Today, as individuals and as a society, we are faced with highly complex challenges. When we don't solve them correctly they rapidly become crises. This book explains how we can use complex systems research to solve complex problems in: ♦ healthcare ♦ education ♦ military conflict ♦ ethnic violence and terrorism ♦ international development.
Highly complex problems cannot be solved by any one individual. Traditional organizations, traditional forms of control and planning are not effective. Making Things Work draws on insights from complex systems research about emergence, complexity, patterns, networks and evolution. It explains how effective organizations form through cooperation and competition, and how to make non-hierarchical distributed organizational structures effective at their tasks.
About the author: Yaneer Bar-Yam is the President of the New England Complex Systems Institute and author of Dynamics of Complex Systems, the premier textbook on the science of complex systems. He has been working with: military planners on military organization, technology and transformation; healthcare executives on medical errors and quality of care; systems engineers on Air Force real time systems; members of the intelligence community on ethnic violence and terrorism; educators on education system reform; and executives at corporations on corporate effectiveness in an uncertain highly competitive world. Here he shares insights about ways to apply concepts from the study of complex systems to real world problems.
This book deals with pressing issues confronting our society and gives a new perspective on how they can be addressed using novel tools from the study of complex systems. The scientific study of complex systems is attracting the attention of executives and policy makers because our society has reached a remarkably high level of complexity. New ideas are essential to meet the challenges we face.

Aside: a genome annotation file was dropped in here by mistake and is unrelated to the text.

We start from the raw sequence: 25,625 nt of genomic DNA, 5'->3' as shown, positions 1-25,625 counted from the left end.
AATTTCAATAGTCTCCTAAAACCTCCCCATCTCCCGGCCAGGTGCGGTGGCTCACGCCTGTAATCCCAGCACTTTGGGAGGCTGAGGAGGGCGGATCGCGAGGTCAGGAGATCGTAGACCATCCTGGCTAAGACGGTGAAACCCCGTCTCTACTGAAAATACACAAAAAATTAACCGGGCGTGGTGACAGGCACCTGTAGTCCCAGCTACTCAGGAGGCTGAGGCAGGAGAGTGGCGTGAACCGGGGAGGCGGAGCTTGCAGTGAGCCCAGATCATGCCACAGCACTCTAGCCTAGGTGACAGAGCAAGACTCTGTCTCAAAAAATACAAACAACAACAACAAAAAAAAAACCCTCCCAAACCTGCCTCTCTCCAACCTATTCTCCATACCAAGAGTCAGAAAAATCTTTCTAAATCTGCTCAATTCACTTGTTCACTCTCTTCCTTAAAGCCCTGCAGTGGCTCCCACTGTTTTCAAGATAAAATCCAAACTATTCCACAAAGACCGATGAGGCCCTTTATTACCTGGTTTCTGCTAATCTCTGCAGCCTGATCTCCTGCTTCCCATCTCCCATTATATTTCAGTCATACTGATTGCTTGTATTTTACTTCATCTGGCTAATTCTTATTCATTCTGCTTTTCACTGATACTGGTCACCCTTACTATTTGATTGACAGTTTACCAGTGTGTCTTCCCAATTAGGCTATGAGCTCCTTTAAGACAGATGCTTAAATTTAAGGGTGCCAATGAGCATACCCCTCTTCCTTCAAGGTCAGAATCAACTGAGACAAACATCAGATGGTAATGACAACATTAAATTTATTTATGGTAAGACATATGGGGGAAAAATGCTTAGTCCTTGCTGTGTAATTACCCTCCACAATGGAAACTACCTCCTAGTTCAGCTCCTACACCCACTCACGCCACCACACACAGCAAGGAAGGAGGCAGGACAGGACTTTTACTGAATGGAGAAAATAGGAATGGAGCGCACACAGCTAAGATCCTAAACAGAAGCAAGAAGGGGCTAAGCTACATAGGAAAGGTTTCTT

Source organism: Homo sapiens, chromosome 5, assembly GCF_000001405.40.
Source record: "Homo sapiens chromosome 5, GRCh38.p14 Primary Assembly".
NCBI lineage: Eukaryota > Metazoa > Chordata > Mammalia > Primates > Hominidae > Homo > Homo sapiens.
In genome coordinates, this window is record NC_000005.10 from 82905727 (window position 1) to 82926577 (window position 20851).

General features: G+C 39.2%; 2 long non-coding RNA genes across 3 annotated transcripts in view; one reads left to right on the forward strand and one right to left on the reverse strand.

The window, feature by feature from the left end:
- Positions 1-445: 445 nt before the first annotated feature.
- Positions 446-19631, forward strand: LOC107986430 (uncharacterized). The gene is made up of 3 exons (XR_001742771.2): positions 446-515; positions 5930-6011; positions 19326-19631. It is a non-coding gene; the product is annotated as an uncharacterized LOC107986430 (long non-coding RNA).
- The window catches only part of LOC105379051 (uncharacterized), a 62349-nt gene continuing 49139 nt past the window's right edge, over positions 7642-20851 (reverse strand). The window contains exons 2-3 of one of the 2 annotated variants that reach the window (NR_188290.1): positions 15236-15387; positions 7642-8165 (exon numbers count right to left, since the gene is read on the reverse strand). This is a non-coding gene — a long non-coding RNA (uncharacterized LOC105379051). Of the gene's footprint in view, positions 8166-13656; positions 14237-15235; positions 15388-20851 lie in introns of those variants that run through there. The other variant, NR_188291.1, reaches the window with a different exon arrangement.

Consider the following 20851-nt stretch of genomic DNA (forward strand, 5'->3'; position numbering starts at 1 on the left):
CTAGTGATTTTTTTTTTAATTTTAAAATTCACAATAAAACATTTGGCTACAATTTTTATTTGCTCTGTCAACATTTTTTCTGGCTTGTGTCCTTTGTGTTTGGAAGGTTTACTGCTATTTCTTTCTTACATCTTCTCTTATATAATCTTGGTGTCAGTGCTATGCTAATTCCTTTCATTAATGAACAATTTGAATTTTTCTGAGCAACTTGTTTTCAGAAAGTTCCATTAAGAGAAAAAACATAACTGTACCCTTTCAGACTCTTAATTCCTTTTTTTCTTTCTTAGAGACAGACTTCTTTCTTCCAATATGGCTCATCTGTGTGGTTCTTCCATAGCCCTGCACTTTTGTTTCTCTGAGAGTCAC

"Complexity is the science of the 21st century. The catch is that we may have to wait decades to see it applied. Bar-Yam offers a convincing case, however, that the applications have arrived: many complex problems occurring in business and society can be successfully solved using the insights and tools of the emerging field. A thought provoking work by one of the field's prominent thinkers."
-- Albert-László Barabási, Author of Linked: The New Science of Networks
Read what some Amazon.com users had to say about Making Things Work:
1 of 1 people found the following review helpful:
MACRO CHALLENGES OF OUR COMPLEX WORLD & ORGANIZATIONS., July 19, 2005
Reviewer: Gerry Stern "Stern's Management Review Online" (Culver City, CA United States) - See all my reviews
This book is bound to please anyone who wants to grapple with the complexity of today's world and organizations, and is interested in the truly big picture and issues.
Part I explains concepts central to complex systems, such as: parts, wholes and relationships; patterns; networks and collective memory; possibilities; and evolution. The second and major part of the book focuses on how we can apply complex systems ideas to help solve such major real-world challenges as: military warfare and conflict; health care (the system and errors); learning and the educational system; international development; enlightened evolutionary engineering; and global control, ethnic violence and terrorism. The first hurdle is to comprehend these problems using our knowledge of complex systems and then begin to address them using a complex systems framework.
The book is intellectually refreshing and bold. Its content is expansive, enlightening, and mind-stimulating.
2 of 2 people found the following review helpful:
Complexity demystified, March 15, 2005
Reviewer: John McGuirl "rocketman_37" (RI, USA) - See all my reviews
In "Making Things Work" Yaneer provides the reader with an excellent, non-technical discussion of some of the more important concepts in Complexity science. Like other successful popularizers of science such as Carl Sagan, Yaneer has a gift for explaining difficult subjects in a way that everyone can understand. He then shows how these concepts can (and should) be used to address real-world problems such as the health-care crisis and education. It should be required reading for policy-makers and business leaders.